In Hindu and Buddhist tradition, karma is the cumulative effect of past circumstances on the present moment. We may extend the concept to include one’s behavior, environment, genetic inheritance (or the traditional “past lives”), culture, upbringing, personality, beliefs, experiences, and responses. Karma is the momentum of being, at least being a product of time and circumstance.

In describing karma, one strains to avoid speaking in terms of good or bad effects, though our lives are filled with what we inevitably call good or bad, either morally or psychologically. And this inevitable judging of experiences and influences we quietly and without question ascribe to the world of nature around us: in terms of weather, for example, we have good days (sunny, warm, bright) versus bad days (stormy, angry, wicked). No wonder we pit our personal vision of karma against the cumulative circumstances that have brought us to this point in our lives and wonder: good? bad? … And how useful, after all, is rolling it all into a ball and labeling it with one or two words?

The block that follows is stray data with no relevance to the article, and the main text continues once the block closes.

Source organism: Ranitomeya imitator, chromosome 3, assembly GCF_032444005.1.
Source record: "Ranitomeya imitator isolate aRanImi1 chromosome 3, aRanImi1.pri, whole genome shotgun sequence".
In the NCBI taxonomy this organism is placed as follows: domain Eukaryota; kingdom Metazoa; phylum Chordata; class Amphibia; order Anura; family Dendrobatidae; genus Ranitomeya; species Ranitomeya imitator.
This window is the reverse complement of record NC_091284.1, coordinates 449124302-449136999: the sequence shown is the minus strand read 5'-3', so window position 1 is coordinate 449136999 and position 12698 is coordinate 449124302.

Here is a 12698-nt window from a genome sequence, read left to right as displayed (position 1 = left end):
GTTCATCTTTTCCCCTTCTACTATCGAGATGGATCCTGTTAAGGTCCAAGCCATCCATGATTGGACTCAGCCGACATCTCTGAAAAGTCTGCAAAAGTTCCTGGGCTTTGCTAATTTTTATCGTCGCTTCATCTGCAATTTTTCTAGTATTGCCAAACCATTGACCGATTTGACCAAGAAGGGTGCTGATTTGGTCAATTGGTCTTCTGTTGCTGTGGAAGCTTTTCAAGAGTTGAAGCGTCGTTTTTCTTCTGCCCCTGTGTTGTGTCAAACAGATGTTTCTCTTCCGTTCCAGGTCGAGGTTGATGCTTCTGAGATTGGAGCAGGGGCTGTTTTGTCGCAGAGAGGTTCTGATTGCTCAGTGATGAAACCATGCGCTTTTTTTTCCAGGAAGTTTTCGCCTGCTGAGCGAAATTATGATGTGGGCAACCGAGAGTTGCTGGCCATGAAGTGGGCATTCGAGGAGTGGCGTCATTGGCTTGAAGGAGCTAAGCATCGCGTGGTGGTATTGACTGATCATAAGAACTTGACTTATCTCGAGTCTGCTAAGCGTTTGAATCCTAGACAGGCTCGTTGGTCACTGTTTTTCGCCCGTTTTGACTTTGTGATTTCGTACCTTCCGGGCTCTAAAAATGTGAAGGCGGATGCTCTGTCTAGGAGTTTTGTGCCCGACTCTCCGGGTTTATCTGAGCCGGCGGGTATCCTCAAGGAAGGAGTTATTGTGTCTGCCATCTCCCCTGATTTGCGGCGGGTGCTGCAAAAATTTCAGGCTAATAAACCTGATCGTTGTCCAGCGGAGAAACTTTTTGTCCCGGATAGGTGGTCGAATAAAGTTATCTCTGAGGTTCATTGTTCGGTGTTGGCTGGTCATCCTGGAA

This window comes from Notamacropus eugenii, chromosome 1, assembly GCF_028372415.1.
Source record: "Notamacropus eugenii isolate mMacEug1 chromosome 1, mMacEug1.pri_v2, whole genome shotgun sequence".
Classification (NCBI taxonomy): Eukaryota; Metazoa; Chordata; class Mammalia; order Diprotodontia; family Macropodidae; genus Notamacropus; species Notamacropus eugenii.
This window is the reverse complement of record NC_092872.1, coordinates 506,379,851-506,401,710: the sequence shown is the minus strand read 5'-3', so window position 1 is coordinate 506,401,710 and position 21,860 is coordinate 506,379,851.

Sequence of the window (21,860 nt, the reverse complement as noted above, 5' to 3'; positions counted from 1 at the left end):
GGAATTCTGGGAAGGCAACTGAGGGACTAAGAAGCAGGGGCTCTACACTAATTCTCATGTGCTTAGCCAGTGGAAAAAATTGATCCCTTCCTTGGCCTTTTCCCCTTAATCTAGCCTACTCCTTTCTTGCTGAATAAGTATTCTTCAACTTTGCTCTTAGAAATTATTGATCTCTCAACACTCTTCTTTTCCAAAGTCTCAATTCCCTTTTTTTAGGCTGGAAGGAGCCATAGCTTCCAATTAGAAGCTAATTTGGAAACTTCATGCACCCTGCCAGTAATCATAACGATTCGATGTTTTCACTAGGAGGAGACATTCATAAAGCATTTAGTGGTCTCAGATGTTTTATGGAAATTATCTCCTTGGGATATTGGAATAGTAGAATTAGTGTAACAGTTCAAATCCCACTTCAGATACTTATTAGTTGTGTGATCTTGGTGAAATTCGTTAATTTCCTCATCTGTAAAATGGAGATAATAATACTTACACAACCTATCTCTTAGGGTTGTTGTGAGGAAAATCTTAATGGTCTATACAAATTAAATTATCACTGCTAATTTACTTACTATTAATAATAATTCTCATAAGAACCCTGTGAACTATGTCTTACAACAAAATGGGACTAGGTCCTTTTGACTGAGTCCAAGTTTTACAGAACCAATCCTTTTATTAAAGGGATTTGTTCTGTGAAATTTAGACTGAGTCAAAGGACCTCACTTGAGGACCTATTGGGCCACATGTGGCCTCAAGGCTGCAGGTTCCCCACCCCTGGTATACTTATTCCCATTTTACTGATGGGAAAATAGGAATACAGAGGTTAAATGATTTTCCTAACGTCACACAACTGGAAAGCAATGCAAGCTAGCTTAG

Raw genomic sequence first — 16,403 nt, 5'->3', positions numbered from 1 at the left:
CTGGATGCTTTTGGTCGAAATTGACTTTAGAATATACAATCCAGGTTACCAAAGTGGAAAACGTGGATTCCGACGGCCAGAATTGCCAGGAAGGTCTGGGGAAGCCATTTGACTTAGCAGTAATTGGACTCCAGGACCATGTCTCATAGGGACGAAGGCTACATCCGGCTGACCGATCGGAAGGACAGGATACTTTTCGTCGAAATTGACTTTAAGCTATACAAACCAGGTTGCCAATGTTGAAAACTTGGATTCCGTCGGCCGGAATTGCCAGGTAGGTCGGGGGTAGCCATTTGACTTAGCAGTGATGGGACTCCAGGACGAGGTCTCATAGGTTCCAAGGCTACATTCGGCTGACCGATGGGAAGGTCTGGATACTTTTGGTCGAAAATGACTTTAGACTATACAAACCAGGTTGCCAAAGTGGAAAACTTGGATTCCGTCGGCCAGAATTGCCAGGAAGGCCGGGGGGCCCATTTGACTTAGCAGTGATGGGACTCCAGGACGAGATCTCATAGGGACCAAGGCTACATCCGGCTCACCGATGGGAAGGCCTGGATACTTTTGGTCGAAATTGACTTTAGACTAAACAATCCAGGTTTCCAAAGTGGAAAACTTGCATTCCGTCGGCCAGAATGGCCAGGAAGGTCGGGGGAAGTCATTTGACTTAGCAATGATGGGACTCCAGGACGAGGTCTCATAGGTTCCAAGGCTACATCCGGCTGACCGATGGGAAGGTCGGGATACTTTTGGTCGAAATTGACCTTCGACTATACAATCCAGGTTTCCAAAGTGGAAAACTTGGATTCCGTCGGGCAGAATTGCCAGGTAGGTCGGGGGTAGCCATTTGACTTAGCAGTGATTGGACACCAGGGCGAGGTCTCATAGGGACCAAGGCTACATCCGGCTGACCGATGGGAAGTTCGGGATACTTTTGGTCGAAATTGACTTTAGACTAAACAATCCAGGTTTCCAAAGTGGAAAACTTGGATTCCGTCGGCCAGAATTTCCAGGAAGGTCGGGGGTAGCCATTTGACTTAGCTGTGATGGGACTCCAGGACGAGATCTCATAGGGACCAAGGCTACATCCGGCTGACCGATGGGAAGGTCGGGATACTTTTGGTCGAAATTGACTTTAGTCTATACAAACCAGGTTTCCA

The traditions say that we can break the hold of karma in a single moment, in the flash of a lightning bolt. But psychology and culture don’t tend to confirm that. It’s never that easy. But it is true enough that karma is transformed for the “better” when we just get rid of it, forget it. That is the therapeutic function of solitude: to disengage us from pitting self against karma (society, culture, contrivance, foibles, nightmares) and instead reconciling us with the universe: the stars, the flowers, the forest, all of which have no karma.